The preferred exemplary embodiment of the present invention is described in conjunction with the appended drawings, where like designations denote like elements, and:
FIG. 1 is a cross-sectional view of a conventional floating gate cell;
FIG. 2 is a schematic diagram of a control circuit and arrangement of the cells of FIG. 1 within a conventional array;
FIG. 3 is a cross-sectional view of a floating gate cell used in a DINOR architecture;
FIG. 4 is a schematic diagram illustrating the arrangement of the cells of FIG. 3 within an DINOR array;
FIG. 5 is a cross-sectional view of an floating gate cell according to various aspects of the present invention with the discharging of the cell occurring at the source with a negative voltage bias applied to the effective substrate for the cell;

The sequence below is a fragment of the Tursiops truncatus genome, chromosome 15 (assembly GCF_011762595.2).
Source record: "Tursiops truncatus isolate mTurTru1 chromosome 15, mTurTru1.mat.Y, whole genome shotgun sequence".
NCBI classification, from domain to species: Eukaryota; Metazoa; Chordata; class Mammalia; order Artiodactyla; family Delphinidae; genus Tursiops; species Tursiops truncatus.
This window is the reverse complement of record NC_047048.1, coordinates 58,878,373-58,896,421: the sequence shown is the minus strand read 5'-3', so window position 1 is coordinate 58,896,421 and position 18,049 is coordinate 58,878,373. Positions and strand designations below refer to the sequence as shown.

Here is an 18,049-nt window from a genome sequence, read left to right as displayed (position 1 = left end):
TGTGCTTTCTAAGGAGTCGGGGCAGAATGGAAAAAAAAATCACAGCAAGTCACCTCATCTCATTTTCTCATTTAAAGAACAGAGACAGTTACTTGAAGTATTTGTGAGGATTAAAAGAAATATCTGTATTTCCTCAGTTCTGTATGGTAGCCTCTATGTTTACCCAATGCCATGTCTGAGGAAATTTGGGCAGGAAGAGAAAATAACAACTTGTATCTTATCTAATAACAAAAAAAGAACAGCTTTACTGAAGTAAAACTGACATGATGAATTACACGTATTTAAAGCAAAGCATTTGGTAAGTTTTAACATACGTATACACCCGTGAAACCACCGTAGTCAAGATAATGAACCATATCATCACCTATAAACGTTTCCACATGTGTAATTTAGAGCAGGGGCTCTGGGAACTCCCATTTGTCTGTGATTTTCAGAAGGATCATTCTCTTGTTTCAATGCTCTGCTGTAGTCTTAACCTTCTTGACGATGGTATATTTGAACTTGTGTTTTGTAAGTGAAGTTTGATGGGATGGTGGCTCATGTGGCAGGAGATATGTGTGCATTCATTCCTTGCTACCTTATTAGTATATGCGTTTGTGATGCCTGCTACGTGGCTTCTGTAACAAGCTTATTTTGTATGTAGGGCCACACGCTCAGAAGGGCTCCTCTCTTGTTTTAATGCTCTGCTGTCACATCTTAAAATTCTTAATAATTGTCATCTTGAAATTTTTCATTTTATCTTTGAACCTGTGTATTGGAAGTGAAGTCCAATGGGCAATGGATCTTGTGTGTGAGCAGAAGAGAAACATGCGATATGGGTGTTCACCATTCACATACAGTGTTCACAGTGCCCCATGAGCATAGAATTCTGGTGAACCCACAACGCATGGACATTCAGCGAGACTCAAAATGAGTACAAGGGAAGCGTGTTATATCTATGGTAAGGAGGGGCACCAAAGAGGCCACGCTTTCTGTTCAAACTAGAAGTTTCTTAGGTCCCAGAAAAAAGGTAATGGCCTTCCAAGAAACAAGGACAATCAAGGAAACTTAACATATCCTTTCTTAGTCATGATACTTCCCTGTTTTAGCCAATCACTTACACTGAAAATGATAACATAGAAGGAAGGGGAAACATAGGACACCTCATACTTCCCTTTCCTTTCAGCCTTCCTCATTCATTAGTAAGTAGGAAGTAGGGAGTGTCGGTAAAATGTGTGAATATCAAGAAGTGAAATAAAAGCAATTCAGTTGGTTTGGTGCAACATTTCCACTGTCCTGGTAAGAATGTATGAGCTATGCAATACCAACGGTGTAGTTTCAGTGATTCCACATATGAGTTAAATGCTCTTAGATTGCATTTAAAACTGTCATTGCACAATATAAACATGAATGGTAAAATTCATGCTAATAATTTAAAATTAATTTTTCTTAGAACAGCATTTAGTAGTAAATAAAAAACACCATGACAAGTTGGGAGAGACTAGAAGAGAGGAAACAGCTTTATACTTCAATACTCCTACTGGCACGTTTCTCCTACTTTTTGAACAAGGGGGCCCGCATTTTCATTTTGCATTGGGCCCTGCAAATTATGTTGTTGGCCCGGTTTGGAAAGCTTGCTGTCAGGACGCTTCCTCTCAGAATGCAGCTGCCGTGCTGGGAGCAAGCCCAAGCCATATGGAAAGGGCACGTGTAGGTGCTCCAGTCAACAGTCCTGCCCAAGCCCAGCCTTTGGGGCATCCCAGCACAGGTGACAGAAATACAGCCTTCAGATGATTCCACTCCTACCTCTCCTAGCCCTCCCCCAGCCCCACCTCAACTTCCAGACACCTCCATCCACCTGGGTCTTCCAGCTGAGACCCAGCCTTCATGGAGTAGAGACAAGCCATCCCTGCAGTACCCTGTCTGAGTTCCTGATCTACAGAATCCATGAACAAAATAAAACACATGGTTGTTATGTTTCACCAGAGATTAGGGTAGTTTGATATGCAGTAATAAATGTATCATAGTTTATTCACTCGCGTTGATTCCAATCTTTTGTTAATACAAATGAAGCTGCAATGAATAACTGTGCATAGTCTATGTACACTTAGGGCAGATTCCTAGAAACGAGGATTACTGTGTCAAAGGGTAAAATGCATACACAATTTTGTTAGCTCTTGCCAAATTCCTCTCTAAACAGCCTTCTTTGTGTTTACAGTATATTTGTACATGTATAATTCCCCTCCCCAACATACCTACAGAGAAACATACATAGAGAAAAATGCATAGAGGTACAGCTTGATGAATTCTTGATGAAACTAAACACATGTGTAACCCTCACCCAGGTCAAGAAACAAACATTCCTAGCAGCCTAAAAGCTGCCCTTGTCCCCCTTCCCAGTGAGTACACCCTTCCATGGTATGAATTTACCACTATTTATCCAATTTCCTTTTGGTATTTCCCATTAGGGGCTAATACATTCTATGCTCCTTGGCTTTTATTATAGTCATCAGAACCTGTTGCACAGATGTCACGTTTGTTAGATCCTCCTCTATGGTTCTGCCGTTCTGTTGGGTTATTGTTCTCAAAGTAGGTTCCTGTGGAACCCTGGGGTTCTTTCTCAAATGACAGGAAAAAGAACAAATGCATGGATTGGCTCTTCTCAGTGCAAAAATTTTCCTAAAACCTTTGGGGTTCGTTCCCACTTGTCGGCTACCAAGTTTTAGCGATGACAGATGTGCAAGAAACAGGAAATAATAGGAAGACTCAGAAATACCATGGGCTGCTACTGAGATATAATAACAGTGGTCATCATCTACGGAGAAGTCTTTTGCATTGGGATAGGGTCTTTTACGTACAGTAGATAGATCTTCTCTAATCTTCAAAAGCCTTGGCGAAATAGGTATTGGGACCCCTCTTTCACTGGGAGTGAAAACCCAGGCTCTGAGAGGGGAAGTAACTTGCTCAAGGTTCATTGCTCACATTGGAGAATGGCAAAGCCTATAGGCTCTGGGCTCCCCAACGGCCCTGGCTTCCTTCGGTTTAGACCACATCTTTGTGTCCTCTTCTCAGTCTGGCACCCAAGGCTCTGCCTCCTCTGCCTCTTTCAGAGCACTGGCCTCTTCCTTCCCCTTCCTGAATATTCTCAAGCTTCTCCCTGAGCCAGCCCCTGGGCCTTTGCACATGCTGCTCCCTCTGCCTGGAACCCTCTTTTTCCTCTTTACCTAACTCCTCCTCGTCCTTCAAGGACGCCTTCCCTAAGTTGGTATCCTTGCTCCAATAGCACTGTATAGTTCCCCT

FIG. 6 is a schematic diagram that illustrates a control circuit and the arrangement of the cells of FIG. 5 within an array;
FIG. 7 is a cross sectional view of the floating gate cell of FIG. 5 showing the effect of a negative effective substrate bias VSUB on the depletion region of the source;
FIG. 7A is a representation of the electric fields present in the channel region of the floating gate cell of FIG. 7;
FIG. 8 is a composite graph of the discharge time of the floating gate cell of Figure 5 for discharge from the source as a function of effective substrate bias VSUB when Vs =+4 volts;
FIG. 9 is a composite graph of the discharge time of the floating gate cell of FIG. 5 for discharge from the source as a function of effective substrate bias VSUB when Vs =+5 volts;
FIG. 10 is a composite graph of the discharge time of the floating gate cell of FIG. 3 in accordance with the present invention for discharge from the drain as a function of effective substrate bias VSUB when VD =+4 volts; and